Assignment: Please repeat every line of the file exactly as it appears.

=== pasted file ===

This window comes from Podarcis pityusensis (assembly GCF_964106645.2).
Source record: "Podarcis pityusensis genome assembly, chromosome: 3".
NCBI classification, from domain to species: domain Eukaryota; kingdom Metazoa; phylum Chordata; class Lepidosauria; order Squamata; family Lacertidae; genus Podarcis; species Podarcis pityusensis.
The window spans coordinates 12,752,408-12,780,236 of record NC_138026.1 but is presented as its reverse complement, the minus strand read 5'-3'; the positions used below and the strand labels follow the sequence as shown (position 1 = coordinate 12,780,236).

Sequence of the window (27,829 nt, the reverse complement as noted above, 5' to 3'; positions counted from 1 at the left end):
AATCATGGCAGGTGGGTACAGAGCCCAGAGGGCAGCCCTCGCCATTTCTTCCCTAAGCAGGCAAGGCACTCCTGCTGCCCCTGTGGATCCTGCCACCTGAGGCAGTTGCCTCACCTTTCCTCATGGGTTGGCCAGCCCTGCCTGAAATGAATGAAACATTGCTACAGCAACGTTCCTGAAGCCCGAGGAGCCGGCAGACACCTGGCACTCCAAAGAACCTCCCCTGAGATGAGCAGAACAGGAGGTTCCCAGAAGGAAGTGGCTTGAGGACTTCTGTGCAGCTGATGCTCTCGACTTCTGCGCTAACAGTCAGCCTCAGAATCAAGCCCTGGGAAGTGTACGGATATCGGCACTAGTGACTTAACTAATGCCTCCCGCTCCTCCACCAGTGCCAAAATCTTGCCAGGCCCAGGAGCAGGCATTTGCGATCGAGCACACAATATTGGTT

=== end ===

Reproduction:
This window comes from Podarcis pityusensis (assembly GCF_964106645.2).
Source record: "Podarcis pityusensis genome assembly, chromosome: 3".
NCBI classification, from domain to species: domain Eukaryota; kingdom Metazoa; phylum Chordata; class Lepidosauria; order Squamata; family Lacertidae; genus Podarcis; species Podarcis pityusensis.
The window spans coordinates 12,752,408-12,780,236 of record NC_138026.1 but is presented as its reverse complement, the minus strand read 5'-3'; the positions used below and the strand labels follow the sequence as shown (position 1 = coordinate 12,780,236).

Sequence of the window (27,829 nt, the reverse complement as noted above, 5' to 3'; positions counted from 1 at the left end):
AATCATGGCAGGTGGGTACAGAGCCCAGAGGGCAGCCCTCGCCATTTCTTCCCTAAGCAGGCAAGGCACTCCTGCTGCCCCTGTGGATCCTGCCACCTGAGGCAGTTGCCTCACCTTTCCTCATGGGTTGGCCAGCCCTGCCTGAAATGAATGAAACATTGCTACAGCAACGTTCCTGAAGCCCGAGGAGCCGGCAGACACCTGGCACTCCAAAGAACCTCCCCTGAGATGAGCAGAACAGGAGGTTCCCAGAAGGAAGTGGCTTGAGGACTTCTGTGCAGCTGATGCTCTCGACTTCTGCGCTAACAGTCAGCCTCAGAATCAAGCCCTGGGAAGTGTACGGATATCGGCACTAGTGACTTAACTAATGCCTCCCGCTCCTCCACCAGTGCCAAAATCTTGCCAGGCCCAGGAGCAGGCATTTGCGATCGAGCACACAATATTGGTT